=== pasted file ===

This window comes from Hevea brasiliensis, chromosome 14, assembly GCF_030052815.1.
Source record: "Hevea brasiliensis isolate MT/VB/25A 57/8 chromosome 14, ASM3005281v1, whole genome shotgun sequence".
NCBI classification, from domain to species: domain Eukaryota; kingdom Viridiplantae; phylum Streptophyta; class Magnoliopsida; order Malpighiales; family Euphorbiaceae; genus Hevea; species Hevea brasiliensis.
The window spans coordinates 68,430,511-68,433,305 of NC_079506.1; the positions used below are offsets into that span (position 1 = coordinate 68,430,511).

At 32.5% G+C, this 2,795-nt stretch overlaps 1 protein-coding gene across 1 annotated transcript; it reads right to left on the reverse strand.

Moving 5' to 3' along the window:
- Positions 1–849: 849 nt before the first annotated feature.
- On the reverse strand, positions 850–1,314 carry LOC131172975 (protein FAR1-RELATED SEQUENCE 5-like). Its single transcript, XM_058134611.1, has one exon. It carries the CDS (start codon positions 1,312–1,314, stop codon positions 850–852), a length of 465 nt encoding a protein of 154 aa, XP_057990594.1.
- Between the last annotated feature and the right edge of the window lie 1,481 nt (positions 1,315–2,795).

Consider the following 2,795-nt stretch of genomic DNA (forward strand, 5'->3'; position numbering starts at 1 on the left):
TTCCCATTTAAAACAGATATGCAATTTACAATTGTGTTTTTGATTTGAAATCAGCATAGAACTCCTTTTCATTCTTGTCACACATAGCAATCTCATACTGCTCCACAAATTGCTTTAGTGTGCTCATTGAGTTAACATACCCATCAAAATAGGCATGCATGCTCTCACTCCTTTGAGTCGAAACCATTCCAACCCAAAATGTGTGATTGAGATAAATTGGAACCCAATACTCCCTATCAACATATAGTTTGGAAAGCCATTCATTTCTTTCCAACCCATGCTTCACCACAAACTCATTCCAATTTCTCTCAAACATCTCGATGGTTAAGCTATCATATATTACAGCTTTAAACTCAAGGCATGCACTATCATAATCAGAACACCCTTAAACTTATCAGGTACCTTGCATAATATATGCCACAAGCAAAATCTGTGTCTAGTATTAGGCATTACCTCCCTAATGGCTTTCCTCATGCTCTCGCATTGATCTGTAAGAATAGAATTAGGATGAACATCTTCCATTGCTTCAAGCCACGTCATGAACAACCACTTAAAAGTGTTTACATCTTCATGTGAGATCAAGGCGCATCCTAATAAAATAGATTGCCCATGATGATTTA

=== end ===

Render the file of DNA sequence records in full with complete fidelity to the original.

This window comes from Hevea brasiliensis, chromosome 14, assembly GCF_030052815.1.
Source record: "Hevea brasiliensis isolate MT/VB/25A 57/8 chromosome 14, ASM3005281v1, whole genome shotgun sequence".
NCBI classification, from domain to species: domain Eukaryota; kingdom Viridiplantae; phylum Streptophyta; class Magnoliopsida; order Malpighiales; family Euphorbiaceae; genus Hevea; species Hevea brasiliensis.
The window spans coordinates 68,430,511-68,433,305 of NC_079506.1; the positions used below are offsets into that span (position 1 = coordinate 68,430,511).

At 32.5% G+C, this 2,795-nt stretch overlaps 1 protein-coding gene across 1 annotated transcript; it reads right to left on the reverse strand.

Moving 5' to 3' along the window:
- Positions 1–849: 849 nt before the first annotated feature.
- On the reverse strand, positions 850–1,314 carry LOC131172975 (protein FAR1-RELATED SEQUENCE 5-like). Its single transcript, XM_058134611.1, has one exon. It carries the CDS (start codon positions 1,312–1,314, stop codon positions 850–852), a length of 465 nt encoding a protein of 154 aa, XP_057990594.1.
- Between the last annotated feature and the right edge of the window lie 1,481 nt (positions 1,315–2,795).

Consider the following 2,795-nt stretch of genomic DNA (forward strand, 5'->3'; position numbering starts at 1 on the left):
TTCCCATTTAAAACAGATATGCAATTTACAATTGTGTTTTTGATTTGAAATCAGCATAGAACTCCTTTTCATTCTTGTCACACATAGCAATCTCATACTGCTCCACAAATTGCTTTAGTGTGCTCATTGAGTTAACATACCCATCAAAATAGGCATGCATGCTCTCACTCCTTTGAGTCGAAACCATTCCAACCCAAAATGTGTGATTGAGATAAATTGGAACCCAATACTCCCTATCAACATATAGTTTGGAAAGCCATTCATTTCTTTCCAACCCATGCTTCACCACAAACTCATTCCAATTTCTCTCAAACATCTCGATGGTTAAGCTATCATATATTACAGCTTTAAACTCAAGGCATGCACTATCATAATCAGAACACCCTTAAACTTATCAGGTACCTTGCATAATATATGCCACAAGCAAAATCTGTGTCTAGTATTAGGCATTACCTCCCTAATGGCTTTCCTCATGCTCTCGCATTGATCTGTAAGAATAGAATTAGGATGAACATCTTCCATTGCTTCAAGCCACGTCATGAACAACCACTTAAAAGTGTTTACATCTTCATGTGAGATCAAGGCGCATCCTAATAAAATAGATTGCCCATGATGATTTA